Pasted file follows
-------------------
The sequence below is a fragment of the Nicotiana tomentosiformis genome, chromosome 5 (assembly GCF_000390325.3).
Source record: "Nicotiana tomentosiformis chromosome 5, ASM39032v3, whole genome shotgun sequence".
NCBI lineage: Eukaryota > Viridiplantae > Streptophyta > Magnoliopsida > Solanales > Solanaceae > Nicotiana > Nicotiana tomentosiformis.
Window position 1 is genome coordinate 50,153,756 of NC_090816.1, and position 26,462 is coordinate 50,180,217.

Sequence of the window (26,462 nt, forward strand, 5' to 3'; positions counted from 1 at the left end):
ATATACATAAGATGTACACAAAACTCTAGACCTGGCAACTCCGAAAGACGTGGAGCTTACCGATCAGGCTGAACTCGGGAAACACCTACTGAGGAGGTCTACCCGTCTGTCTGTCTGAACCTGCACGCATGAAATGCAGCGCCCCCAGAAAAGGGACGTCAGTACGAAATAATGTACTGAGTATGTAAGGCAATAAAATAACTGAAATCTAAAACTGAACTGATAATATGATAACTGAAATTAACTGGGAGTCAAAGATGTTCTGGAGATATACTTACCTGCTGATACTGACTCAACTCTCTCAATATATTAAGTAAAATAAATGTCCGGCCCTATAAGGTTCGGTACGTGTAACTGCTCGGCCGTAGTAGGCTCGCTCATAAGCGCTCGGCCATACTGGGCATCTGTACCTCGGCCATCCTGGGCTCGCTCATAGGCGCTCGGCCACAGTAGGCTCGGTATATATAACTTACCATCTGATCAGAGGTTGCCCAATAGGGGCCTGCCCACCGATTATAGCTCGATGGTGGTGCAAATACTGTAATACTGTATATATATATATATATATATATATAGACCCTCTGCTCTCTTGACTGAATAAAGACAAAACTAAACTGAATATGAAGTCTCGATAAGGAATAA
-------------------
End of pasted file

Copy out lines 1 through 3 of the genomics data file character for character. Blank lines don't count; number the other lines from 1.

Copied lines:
The sequence below is a fragment of the Nicotiana tomentosiformis genome, chromosome 5 (assembly GCF_000390325.3).
Source record: "Nicotiana tomentosiformis chromosome 5, ASM39032v3, whole genome shotgun sequence".
NCBI lineage: Eukaryota > Viridiplantae > Streptophyta > Magnoliopsida > Solanales > Solanaceae > Nicotiana > Nicotiana tomentosiformis.